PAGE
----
Great White Shark[edit | edit source]
Carcharodon carcharias[edit | edit source]
Defining Features: The Great White Shark is one of the largest species of shark. The predicted maximum body size of great whites measures an estimated 20 feet, with unconfirmed reports of even larger individual sharks. The Great White Shark can be identified by their pointed, conical snout, triangular dorsal, lunate crescent shaped caudal fin with a one keel on the caudal peduncle and the sudden color change from grayish black on top to a pale white underside. This species of shark is also known to be quite intelligent and curious and as a result displays unique social features. In addition, the Great White Shark is endothermic, otherwise known as warm blooded, which allows it to maintain a body temperature which is higher then the surrounding water it swims in.
Range & Habitat: The Great White Shark is primarily found in temperate seas with a few larger individuals being recorded in tropical waters. The Great White shark occasionally ventures into colder, boreal waters with records of them off of Canada and Alaska. These sharks are found in the western Atlantic from Newfoundland to Florida, the northern Gulf of Mexico, the Bahamas and near Cuba, as well as from Brazil to Argentina. In the eastern Atlantic, Great White Sharks are found from France to South Africa, as well as in the Mediterranean Sea. In the Indian Ocean, Great White Sharks are found from the Red Sea, to South Africa, the Seychelles, Reunion and even Mauritius. In the western Pacific Ocean, these sharks span from Siberia to New Zealand and the Marshall Islands. In the central Pacific, they are found off the Hawaiian Islands. Finally, in the eastern Pacific, these sharks are found from Alaska to the Gulf of California and from Panama to Chile, South America. Great White Sharks frequent the Upper Water column, but can be found from the open ocean to the surfline with depths ranging from the surface to 4265 feet. Great White Sharks are normally found in small coastal archipelagos inhabited by their prey, seals, sea lions and walruses. In addition, Great White Sharks can be found offshore in and around reefs, banks, shoals and rocky headlands with deepwater drop-offs that are close to the shoreline.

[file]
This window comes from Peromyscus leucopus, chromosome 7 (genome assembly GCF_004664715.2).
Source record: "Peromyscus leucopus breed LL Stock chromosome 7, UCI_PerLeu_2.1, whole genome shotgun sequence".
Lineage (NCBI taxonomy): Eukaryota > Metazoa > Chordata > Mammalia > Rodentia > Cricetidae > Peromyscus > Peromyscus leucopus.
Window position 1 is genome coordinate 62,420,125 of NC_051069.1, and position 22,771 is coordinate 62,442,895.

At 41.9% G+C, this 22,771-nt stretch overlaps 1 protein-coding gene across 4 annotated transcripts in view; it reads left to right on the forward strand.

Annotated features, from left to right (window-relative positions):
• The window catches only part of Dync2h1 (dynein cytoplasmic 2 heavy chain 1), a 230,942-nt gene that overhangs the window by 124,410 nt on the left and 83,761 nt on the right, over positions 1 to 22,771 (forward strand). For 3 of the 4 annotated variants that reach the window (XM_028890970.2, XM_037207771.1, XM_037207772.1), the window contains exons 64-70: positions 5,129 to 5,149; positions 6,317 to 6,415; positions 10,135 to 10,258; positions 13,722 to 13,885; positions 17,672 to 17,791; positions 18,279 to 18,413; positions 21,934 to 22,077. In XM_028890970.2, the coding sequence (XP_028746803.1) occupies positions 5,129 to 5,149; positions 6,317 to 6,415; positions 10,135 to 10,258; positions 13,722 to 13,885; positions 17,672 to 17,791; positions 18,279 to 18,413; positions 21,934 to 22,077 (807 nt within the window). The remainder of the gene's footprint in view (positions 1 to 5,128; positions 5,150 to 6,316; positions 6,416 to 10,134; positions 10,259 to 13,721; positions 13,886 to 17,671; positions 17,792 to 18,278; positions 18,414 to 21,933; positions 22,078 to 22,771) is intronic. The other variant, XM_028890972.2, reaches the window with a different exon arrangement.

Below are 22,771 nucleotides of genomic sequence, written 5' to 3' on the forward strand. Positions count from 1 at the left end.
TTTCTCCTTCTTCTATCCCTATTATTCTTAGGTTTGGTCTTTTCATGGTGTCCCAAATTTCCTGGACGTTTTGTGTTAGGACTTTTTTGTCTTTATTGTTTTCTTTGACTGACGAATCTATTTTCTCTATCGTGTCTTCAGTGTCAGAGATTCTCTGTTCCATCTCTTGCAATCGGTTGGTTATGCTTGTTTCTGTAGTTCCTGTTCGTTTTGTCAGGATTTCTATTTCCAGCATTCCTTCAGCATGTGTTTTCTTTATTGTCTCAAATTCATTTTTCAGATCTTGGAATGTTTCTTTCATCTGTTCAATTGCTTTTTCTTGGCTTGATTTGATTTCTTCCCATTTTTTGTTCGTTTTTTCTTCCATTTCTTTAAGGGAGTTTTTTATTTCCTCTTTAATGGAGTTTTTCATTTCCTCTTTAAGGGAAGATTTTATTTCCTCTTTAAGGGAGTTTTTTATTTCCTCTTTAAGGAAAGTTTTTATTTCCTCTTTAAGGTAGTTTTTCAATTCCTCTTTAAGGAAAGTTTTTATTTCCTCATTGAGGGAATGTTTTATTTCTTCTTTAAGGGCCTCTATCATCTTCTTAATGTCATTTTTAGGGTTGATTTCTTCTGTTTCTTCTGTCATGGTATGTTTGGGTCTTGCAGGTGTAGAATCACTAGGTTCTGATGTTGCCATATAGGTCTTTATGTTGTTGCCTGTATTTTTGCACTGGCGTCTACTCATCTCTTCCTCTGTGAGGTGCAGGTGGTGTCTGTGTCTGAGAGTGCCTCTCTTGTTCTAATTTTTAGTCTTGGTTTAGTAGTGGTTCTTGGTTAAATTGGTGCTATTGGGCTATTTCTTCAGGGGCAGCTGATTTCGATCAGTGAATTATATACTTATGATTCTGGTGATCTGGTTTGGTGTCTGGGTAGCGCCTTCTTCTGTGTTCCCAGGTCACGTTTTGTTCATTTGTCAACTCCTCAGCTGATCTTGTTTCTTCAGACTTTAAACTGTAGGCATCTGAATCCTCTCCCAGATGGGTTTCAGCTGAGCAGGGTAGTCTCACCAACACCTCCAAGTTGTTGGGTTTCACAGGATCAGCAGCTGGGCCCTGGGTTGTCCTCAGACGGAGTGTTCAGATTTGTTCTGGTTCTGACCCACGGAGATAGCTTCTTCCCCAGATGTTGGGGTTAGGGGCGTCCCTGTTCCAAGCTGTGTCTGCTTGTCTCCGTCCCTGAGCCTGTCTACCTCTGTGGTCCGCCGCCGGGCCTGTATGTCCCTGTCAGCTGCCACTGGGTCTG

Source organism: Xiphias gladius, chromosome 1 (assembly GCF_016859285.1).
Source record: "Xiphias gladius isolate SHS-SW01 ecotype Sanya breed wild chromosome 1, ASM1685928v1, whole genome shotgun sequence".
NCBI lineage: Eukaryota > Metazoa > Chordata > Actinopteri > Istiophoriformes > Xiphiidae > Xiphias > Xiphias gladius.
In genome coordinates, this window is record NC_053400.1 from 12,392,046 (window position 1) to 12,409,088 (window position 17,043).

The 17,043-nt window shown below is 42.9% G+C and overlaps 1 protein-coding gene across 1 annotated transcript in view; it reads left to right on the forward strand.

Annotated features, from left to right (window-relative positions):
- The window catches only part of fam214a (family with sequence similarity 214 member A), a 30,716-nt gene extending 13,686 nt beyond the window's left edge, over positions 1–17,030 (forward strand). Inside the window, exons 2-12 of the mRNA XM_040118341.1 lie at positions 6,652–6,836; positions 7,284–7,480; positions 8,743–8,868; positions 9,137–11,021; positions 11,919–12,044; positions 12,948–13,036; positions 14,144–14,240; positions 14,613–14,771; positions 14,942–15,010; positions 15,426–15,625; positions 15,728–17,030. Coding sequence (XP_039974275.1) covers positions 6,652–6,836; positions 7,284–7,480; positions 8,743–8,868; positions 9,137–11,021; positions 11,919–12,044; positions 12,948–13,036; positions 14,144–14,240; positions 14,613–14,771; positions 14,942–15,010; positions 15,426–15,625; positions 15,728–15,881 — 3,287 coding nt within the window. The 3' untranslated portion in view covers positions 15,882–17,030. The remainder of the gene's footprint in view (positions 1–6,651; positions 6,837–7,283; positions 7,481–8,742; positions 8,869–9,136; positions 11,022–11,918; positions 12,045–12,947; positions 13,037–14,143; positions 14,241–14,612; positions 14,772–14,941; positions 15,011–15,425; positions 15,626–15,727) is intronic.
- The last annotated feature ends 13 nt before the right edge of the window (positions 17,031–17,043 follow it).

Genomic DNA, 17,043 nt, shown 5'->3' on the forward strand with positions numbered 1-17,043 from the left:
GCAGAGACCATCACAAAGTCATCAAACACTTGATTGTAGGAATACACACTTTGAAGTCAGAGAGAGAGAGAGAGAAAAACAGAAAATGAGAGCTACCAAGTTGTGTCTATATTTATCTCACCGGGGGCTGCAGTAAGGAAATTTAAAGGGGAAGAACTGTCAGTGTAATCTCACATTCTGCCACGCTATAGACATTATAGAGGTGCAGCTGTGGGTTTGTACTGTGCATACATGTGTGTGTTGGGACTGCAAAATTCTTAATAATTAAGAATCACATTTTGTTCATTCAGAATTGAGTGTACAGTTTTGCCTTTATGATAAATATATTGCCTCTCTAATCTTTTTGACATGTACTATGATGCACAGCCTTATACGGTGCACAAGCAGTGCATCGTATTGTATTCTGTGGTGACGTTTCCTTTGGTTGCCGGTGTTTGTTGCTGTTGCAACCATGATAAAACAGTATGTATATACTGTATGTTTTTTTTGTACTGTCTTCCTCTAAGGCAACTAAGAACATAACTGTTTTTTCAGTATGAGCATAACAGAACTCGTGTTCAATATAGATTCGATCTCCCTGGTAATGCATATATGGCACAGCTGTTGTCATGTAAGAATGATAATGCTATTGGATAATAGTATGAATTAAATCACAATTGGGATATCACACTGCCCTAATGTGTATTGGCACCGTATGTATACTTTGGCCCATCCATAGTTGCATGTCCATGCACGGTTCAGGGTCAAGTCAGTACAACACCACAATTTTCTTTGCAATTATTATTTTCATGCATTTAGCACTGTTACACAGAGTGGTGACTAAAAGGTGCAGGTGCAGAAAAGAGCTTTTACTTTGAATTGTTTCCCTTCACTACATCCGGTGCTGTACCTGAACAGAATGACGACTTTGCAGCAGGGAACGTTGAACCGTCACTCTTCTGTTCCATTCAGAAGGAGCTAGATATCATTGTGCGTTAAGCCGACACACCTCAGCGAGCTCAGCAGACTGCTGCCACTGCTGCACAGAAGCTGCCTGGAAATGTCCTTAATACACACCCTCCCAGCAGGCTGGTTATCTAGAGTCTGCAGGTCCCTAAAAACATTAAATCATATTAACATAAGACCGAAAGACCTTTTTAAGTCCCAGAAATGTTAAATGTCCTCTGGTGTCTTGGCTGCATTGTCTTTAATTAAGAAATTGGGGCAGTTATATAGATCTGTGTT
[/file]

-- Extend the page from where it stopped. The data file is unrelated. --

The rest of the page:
IUCN Concern: Vulnerable
Example Species in the Gulf of Maine[edit | edit source]
Sand Tiger Shark[edit | edit source]
Carcharias taurus[edit | edit source]
Defining Features: Sand Tiger Sharks are large, but slow moving sharks that are found in and around reefs, surfs and shallow bays. Sand Tiger Sharks migrate North and South with the seasons. Sand tigers can be identified by their conically shaped snout that is flattened, distinct asymmetrical caudal fin with an enlarged upper lobe, light brown dorsal fin with dark spots scattered across the body and are light colored ventrally. The Sand Tiger Shark's dorsal fin is placed further back on it's body which makes it closer to it's pelvic fin rather then it's pectoral fin. In addition, their first and second dorsal and anal fins are nearly equal in size and their mouth reaches behind their eyes.
Range & Habitat: The Sand Tiger Shark is found in most warm seas throughout the world, excluding the eastern Pacific. In the Western Atlantic, the Sand Tiger Shark ranges from the Gulf of Maine to Argentina, but is commonly found in Cape Cod and Delaware Bay during summer. Additionally, the Sand Tiger Shark spans from the coast of Europe and Mediterranean Sea to South Africa in the Eastern Atlantic. The Sand Tiger also spans from Japan to Australia in the western Pacific Ocean. Sand Tiger Sharks inhabit a variety of habitats such as surf zones, shallow bays, both coral and rocky reefs as well as deeper areas around the continental shelf. Sand Tigers are found in depths from 6 to 626 feet
IUCN Concern: Vulnerable
References[edit | edit source]